FIG. 6C is a block diagram illustrating a first implementation of connecting arrangement of the DASD array 400 to the PCI-X to SAS controller 310 of FIG. 5B or FIG. 6A, in which the SAS expanding circuit 340 is not provided in the PCI-X to SAS controller 310 but rather provided as a separate device which can be attached to the PCI-X to SAS controller 310 as an interface/controller to the DASD ARRAY 400 or another SAS expanding circuit 340.
  • [0129]
    FIG. 6G is a block diagram illustrating a second implementation of connecting arrangement of the DASD array 400 to the PCI-X to SAS controller 310 of FIG. 5B or FIG. 6A, in which the SAS expanding circuit 340 is not provided in the PCI-X to SAS controller 310 but rather provided as a separate device. In this embodiment, some of the SAS ports 600 are connected to the expanding circuit 340 and some of the SAS ports 600 are provided for direct connecting to the DASDs 420, and/or some of the SAS ports 600 are connected to the SVC 800. In addition, the expanding circuit 340 can be further connected to the DASDs 420 and/or the SVC 800.
  • [0130]
    FIG. 8B is a block diagram illustrating in more detail the connection between the expanding circuit 340 and other functional blocks in FIG. 2A and FIG. 5B, or FIGS. 6B/6C/6G. The expanding circuit 340 can receive the command/data from the SAS IO device interconnect controller 300 and transfer them to the DASD array 400 and/or to SVC 800.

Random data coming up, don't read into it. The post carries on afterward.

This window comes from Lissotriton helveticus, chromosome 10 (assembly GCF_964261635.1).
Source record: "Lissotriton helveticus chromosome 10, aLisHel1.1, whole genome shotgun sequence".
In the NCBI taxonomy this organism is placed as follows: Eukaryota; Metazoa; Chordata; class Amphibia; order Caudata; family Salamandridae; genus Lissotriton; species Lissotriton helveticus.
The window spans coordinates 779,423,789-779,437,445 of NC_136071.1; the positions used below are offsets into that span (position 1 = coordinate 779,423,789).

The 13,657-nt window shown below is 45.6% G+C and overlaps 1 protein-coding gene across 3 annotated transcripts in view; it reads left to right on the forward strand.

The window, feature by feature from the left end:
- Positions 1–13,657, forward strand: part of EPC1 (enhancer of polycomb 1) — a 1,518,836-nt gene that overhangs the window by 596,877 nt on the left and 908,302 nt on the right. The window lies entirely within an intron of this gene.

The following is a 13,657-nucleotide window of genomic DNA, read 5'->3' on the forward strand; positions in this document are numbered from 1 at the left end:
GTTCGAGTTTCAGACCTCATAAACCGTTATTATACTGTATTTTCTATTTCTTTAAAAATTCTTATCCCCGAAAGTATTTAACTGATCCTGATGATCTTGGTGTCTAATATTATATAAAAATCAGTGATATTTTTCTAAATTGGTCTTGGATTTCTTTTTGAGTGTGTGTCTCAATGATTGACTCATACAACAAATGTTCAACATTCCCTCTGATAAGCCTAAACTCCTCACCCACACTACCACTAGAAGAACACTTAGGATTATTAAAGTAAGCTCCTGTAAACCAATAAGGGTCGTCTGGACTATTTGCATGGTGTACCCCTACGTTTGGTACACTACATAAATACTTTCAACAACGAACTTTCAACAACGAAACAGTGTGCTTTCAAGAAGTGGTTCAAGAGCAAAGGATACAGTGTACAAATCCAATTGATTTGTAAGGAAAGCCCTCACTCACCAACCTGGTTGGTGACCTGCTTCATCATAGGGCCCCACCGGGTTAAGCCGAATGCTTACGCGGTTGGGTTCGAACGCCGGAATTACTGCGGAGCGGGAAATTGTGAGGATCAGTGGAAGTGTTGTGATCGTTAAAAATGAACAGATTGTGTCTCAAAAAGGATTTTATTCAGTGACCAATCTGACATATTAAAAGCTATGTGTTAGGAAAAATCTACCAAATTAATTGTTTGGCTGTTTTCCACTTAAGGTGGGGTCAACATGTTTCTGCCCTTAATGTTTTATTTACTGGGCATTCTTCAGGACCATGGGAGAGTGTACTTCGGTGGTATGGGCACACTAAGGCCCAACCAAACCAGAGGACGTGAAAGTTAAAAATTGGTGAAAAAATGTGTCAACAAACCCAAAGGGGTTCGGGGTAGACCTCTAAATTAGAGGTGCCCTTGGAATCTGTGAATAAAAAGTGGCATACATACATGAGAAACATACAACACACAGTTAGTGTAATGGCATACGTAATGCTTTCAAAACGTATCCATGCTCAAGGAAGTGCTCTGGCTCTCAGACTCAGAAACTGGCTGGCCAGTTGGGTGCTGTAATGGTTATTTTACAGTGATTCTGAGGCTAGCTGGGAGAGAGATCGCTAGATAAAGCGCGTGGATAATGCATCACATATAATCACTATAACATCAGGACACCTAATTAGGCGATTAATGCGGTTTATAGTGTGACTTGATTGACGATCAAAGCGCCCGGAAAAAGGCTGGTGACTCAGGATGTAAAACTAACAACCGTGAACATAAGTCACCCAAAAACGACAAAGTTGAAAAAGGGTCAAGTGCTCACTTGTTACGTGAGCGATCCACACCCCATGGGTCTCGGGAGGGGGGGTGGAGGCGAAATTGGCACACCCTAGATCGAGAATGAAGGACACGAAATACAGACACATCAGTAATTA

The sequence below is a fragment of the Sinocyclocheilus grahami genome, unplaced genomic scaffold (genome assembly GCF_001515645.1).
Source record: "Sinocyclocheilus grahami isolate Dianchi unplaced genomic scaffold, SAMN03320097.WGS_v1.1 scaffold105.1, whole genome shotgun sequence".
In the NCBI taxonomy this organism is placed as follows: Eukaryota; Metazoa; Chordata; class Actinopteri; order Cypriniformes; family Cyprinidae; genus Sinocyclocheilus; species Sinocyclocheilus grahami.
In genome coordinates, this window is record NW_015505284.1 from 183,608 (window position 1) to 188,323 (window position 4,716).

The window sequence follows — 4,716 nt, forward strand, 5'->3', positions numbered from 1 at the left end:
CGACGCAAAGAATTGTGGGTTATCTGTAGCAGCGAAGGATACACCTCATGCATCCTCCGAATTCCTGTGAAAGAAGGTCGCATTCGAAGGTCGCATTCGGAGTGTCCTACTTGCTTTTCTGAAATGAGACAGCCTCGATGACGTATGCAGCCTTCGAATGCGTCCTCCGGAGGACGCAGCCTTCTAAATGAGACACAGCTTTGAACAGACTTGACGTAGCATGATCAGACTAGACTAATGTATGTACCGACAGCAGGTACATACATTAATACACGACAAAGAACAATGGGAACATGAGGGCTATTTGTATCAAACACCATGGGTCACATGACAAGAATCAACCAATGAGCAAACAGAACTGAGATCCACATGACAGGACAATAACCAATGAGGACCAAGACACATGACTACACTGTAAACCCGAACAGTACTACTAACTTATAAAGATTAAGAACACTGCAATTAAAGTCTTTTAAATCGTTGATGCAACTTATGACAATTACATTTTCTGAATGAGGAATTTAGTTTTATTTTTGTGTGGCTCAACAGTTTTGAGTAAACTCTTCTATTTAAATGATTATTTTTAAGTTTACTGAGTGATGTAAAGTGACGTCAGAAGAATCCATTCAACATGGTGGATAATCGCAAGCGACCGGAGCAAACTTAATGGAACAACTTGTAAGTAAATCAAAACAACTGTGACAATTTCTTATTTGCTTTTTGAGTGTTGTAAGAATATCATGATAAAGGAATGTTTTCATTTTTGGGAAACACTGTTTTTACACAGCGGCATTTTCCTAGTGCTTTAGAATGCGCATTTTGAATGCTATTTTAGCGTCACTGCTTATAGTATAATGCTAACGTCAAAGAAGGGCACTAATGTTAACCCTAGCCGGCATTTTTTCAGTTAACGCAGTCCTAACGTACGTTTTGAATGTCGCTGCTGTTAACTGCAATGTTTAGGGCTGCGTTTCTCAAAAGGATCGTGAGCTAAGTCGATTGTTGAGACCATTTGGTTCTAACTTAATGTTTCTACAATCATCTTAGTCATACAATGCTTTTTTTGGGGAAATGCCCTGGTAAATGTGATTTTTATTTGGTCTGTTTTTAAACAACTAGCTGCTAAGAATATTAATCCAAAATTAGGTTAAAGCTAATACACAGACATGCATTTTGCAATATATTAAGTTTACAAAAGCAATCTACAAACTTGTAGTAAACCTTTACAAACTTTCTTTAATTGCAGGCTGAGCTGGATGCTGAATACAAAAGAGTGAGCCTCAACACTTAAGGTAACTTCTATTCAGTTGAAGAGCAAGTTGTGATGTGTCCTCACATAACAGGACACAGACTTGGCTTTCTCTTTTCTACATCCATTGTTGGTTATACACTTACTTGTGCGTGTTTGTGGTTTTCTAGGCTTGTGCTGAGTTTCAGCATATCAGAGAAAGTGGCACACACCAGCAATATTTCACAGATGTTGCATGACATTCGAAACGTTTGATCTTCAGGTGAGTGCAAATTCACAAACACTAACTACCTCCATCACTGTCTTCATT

• [0131]
    FIG. 5C is a block diagram illustrating a third embodiment of the SAS Controller of FIG. 2C according to the present invention, in which the PCI-X to SAS controller 310 is connected to a backplane 320 and then to the expanding circuit 340 and finally, to the DASD array 400. FIG. 8C is a block diagram illustrating in more detail the connection between the backplane, the expanding circuit and other functional blocks in FIG. 2C and FIG. 5C. In this arrangement, the expanding circuit 340 is the same as that in the FIG. 5B; the backplane 320, however, provides a robust circuit board with electric wiring and connectors thereon so as to strengthen the connection between the SAS IO device interconnect controller 300 and the expanding circuit 340 and to facilitate attachment and detachment with respect to the SAS IO device interconnect controller 300.
  • [0132]